Peter Laufer


On his book Calexico: True Lives of the Borderlands

Cover Interview of October 12, 2011

The wide angle

After September 11, 2001, Washington decided that one of the answers to threats of terrorism was to detain travelers driving north at the Mexican border and relentlessly question them.

What the lawmakers and bureaucrats back east did not take into account was that extended communities straddle the border at places like the twin cities of Calexico and Mexicali.

The new rules slowed traffic, increased smog, burned up expensive gasoline and—according to Calexicans like Chamber of Commerce president Earl Roberts—created the absurd scenario of border guards who know travelers intimately and have known them all their lives asking questions such as “What’s you name?” and “Where do you live?”

Earl Roberts and the Chamber responded with their “Efficiency is Security” campaign. They’re trying to teach Washington that citizens who live in the borderlands know best how to manage traffic from Mexico and should be consulted before policies are changed, especially policies that can adversely affect the borderlands.

The longer waits at the border dissuade Mexican shoppers from traveling north, a disaster for Calexico retailers who rely on consumers from south of the border. And there is little evidence that the detailed questioning results in protecting the homeland from terrorist attacks.

Especially in this post-September-11 environment, fear overtakes reality. But even before the attacks of ten years ago, the tendency of too many Americans was to succumb to xenophobia and try to pull up the drawbridge.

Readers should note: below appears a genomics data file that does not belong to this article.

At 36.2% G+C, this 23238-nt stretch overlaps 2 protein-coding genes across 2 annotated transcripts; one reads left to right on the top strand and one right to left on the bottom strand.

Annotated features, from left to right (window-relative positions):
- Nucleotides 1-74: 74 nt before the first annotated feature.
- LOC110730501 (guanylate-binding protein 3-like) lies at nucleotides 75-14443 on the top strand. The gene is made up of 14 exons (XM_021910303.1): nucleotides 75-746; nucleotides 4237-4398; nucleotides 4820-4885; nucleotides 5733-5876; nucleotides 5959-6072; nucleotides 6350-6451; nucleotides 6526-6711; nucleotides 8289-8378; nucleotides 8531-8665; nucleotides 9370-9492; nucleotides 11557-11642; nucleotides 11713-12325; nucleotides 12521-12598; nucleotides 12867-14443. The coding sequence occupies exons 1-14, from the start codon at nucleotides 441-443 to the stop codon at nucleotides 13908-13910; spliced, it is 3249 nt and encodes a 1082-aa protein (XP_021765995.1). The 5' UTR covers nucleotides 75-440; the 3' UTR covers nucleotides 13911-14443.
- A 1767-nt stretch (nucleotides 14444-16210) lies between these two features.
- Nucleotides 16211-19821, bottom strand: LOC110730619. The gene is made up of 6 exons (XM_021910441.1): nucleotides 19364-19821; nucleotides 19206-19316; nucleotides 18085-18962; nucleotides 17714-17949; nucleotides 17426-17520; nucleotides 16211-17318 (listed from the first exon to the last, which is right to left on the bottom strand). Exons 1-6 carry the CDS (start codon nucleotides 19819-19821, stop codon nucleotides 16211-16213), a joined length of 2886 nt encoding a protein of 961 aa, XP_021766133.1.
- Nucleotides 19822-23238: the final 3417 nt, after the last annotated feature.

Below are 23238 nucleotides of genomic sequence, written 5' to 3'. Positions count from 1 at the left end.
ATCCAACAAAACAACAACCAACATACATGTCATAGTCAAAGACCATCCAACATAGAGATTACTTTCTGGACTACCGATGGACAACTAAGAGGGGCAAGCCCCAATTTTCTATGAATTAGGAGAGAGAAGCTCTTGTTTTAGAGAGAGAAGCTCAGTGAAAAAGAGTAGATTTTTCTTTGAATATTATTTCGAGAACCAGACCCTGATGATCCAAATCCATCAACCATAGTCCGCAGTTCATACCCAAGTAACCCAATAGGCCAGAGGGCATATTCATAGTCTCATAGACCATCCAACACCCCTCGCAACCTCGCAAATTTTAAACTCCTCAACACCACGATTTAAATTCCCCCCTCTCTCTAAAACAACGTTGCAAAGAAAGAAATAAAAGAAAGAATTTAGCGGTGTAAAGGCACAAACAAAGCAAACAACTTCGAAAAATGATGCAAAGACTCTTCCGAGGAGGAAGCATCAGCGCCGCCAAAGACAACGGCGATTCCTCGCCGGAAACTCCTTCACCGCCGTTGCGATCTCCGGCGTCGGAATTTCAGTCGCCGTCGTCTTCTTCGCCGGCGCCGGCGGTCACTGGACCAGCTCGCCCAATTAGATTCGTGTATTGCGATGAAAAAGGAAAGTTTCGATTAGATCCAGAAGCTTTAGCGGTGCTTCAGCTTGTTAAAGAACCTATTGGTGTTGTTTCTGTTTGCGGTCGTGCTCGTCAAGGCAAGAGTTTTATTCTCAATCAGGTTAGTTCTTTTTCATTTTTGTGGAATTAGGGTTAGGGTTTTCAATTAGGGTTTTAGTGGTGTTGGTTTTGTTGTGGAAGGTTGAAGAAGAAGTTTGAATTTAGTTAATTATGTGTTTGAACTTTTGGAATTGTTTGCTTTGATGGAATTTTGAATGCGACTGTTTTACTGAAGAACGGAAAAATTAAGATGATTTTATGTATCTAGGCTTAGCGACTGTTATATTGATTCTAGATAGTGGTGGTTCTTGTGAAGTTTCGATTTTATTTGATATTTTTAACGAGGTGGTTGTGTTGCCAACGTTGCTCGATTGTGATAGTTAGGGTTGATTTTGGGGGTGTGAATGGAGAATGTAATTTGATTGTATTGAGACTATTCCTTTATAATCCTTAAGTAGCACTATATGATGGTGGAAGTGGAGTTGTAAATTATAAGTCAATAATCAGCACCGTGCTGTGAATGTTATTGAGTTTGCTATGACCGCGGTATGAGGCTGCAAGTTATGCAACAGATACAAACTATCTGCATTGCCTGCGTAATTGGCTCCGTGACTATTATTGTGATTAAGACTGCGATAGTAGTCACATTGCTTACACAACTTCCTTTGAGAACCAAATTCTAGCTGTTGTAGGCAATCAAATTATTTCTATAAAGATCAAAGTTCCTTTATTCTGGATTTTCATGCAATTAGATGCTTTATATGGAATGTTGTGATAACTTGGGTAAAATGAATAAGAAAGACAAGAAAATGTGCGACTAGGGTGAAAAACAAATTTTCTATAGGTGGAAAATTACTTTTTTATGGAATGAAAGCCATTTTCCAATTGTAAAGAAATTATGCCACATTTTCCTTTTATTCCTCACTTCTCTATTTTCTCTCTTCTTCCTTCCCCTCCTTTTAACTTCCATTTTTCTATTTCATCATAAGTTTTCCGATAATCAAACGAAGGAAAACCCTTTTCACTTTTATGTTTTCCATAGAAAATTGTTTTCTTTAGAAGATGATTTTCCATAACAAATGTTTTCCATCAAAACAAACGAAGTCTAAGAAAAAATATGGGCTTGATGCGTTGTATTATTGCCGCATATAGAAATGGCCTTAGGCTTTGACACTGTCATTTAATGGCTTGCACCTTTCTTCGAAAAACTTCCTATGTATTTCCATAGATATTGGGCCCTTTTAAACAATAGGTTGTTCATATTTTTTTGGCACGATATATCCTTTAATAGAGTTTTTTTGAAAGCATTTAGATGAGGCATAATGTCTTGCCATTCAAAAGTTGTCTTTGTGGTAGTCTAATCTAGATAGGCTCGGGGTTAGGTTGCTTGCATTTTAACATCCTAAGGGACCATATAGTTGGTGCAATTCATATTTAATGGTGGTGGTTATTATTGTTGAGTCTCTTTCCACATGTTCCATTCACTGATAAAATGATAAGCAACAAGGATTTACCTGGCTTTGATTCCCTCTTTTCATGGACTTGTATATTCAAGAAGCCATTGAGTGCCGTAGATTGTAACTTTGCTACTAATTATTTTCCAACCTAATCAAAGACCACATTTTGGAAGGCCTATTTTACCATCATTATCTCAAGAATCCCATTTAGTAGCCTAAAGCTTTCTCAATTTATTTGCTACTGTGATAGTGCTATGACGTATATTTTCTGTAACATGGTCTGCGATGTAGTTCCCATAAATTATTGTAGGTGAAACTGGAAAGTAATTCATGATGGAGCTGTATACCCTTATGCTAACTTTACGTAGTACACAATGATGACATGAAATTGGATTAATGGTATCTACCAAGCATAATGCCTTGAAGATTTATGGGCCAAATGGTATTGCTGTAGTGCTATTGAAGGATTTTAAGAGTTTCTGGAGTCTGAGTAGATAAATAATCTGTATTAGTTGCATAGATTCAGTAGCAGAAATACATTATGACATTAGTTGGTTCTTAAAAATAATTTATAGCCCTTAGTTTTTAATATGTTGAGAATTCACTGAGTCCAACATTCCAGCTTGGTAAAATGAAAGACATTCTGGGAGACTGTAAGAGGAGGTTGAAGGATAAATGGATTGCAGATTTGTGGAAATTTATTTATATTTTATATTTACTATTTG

We’ve always suffered from an immigration hierarchy in this country.  My father came here from Europe during the Great Migration era when the Hungarians were the Mexicans of the times. His sister married a man from Shanghai. In the 1950s, when their son, my cousin, was growing up, teasing him was easy: if his classmates weren’t calling him a Hunky they were calling him a Chink.

The prejudice against Mexicans is exacerbated by geography. The border between Mexico and the States is the only place on the globe where the First World and Third World meet. Americans can look south—can easily travel south—see the economic disparities and say to themselves, “I don’t want my backyard to look like that.”

But I think the sad major reason why there is no serious policy consideration to open the border to Mexicans is because of the jingoistic fear-mongers, well personified by Lou Dobbs, who successfully, and for their self-aggrandizement, generate and perpetuate a climate of anxiety, paranoia, and panic regarding migration from Mexico.